Everyone wants to buy a great company at a cheap price. Unfortunately, those opportunities are few and far between. Most of the time, when you find a company that is the undisputed leader in its industry, highly profitable, and growing, the stock will trade at a significant premium.
Investors should jump at the opportunity to buy the dip (13% over the past three months) in this restaurant stock. The company’s earnings miss is the result of accounting distortions – identified by our “novel dataset” featured in “Core Earnings: New Data and Evidence”. The recent upheaval of the executive team is also overblown, and we expect this company to continue to deliver strong results. McDonald’s Corporation (MCD: $194/share) is this week’s Long Idea.
GAAP Earnings Mislead Investors
MCD trended lower beginning in August 2019 due to concerns over increased competition. Those concerns seemed valid when the company reported third quarter earnings per share of $2.11 on October 22, missing consensus expectations of $2.20. MCD has missed expectations in all three quarters of 2019.
However, our research shows that these disappointing earnings results don’t tell the whole story. While MCD’s GAAP net income declined through the first nine months of 2019, its after-tax operating profit (NOPAT) continues to rise. See Figure 1.
Figure 1: MCD’s GAAP Net Income and NOPAT: 2018-TTM
Sources: New Constructs, LLC and company filings
The decline in TTM GAAP net income is primarily attributable to the change in MCD’s “Asset dispositions and other (income) expense, net,” disclosed on page 27 of its latest 10-Q. Through the first nine months of 2019, MCD has $38 million in asset disposition and other expense. Through the first nine months of 2018, it earned $45 million in income from this line item, primarily due to sales of restaurant properties in the U.S. and Australia.
The change in this non-operating line item decreased MCD’s pre-tax income by $83 million year-over-year through the first nine months of 2019. Using MCD’s cash tax rate of ~25%, that equates to a $62 million hit to GAAP net income, or 111% of the decline in GAAP net income between 2018 and the TTM period.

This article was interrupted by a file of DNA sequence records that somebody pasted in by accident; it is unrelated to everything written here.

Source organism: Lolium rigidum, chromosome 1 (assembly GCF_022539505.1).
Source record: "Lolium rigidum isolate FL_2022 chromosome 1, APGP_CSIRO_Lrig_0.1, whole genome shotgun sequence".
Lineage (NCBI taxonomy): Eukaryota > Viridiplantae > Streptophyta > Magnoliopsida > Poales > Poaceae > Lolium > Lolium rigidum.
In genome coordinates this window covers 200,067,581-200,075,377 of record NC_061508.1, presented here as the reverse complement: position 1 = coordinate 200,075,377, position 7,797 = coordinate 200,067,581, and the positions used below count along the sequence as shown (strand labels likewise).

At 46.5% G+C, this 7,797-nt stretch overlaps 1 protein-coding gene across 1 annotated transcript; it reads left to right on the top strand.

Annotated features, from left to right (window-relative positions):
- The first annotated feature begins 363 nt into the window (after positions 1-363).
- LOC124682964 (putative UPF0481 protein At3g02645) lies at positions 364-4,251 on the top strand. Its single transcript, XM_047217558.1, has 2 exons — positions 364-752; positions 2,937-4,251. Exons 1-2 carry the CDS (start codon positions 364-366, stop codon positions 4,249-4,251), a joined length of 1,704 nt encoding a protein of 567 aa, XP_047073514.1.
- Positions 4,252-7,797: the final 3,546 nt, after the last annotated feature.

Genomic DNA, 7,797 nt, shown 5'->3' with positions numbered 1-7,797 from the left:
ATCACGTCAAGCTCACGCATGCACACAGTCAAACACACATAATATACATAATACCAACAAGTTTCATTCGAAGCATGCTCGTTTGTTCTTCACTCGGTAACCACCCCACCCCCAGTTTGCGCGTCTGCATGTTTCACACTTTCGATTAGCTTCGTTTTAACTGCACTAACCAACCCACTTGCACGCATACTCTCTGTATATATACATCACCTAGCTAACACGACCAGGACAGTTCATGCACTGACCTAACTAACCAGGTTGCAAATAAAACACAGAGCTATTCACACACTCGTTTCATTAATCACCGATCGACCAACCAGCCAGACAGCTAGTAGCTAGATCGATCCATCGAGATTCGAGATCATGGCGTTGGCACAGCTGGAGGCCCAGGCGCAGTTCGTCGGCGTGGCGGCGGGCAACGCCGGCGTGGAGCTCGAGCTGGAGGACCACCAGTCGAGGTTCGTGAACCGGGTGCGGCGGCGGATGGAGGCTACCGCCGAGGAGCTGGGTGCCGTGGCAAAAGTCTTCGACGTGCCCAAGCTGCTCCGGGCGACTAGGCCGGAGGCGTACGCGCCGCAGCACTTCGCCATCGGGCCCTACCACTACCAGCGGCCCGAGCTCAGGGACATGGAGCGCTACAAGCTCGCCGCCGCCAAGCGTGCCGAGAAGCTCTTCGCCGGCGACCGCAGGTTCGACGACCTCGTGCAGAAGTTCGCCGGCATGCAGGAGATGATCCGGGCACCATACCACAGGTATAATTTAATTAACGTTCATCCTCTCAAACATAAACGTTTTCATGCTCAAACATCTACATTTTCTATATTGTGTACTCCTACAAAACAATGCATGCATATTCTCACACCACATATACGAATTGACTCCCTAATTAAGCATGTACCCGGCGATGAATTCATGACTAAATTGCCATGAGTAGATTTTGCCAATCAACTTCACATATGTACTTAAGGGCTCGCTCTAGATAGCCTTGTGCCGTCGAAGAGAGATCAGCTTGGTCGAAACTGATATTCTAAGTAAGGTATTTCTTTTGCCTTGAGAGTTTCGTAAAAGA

Investors who rely on reported earnings will believe that MCD’s profits are declining, when the core earnings are growing.
Growing Same-Store Sales
In addition to our forensic accounting adjustments, MCD’s accelerating same-store sales growth shows that the decline in GAAP earnings does not accurately reflect the fundamentals of the business.
MCD reported that same-store sales grew by 5.9% year-over-year through the first three quarters of 2019. MCD has improved its same-store sales growth in every year but one going back to 2015, as shown in Figure 2.
Figure 2: MCD’s Same-Store Sales Growth
Sources: New Constructs, LLC, and company filings
MCD drives same-store sales growth through constant innovation in its restaurant design and menu.
Always An Innovator
Over the past two years, the company, along with its franchisees, invested heavily in remodeling its locations through its “Experience of the Future” (EOTF) redesign. The redesign emphasizes a modernized aesthetic, digital kiosks for more rapid ordering, and a more convenient layout that makes delivery and mobile ordering easier.
Delivery, in particular, has been a major driver of growth. On the 3Q19 earnings call, the company projected that delivery will drive $4 billion of sales in 2019, or 4% of global sales. Delivery sales have quadrupled from just $1 billion three years ago.
Meanwhile, MCD continues to drive growth across a wide variety of markets through constant menu innovation. The company continues to grow and expand its market share in countries like Japan, Portugal, and Russia by combining its core menu with items that appeal directly to local tastes.
MCD also continues to innovate in its menu presentation. The company spent $300 million in March to acquire Dynamic Yield, which uses machine learning to personalize the customer experience. MCD has already implemented Dynamic Yield technology in the majority of its U.S. drive-thru locations, and plans to roll it out across the entire country by the end of the year.
These constant innovations have helped MCD’s maintain its dominance in the fast food industry for decades, and we see no reason to expect that dominance to diminish.
Refranchising Strategy Pays Off
In addition to its store redesign, MCD has emphasized refranchising its locations over the past several years in order to maximize its cash flows. The percent of MCD locations run by franchisees has increased from 81% in 2013 to 93% currently. See Figure 3.
Figure 3: Percent of All Locations Franchised
 Harvard Business School features the powerful impact of our research automation technology in the case New Constructs: Disrupting Fundamental Analysis with Robo-Analysts.
This article originally published on November 6, 2019.
Disclosure: New Constructs
Disclosure: David Trainer, Kyle Guske II, Sam McBride, Andrew Gallagher, and Matt Shuler receive no compensation to write about any specific stock, style, or theme.
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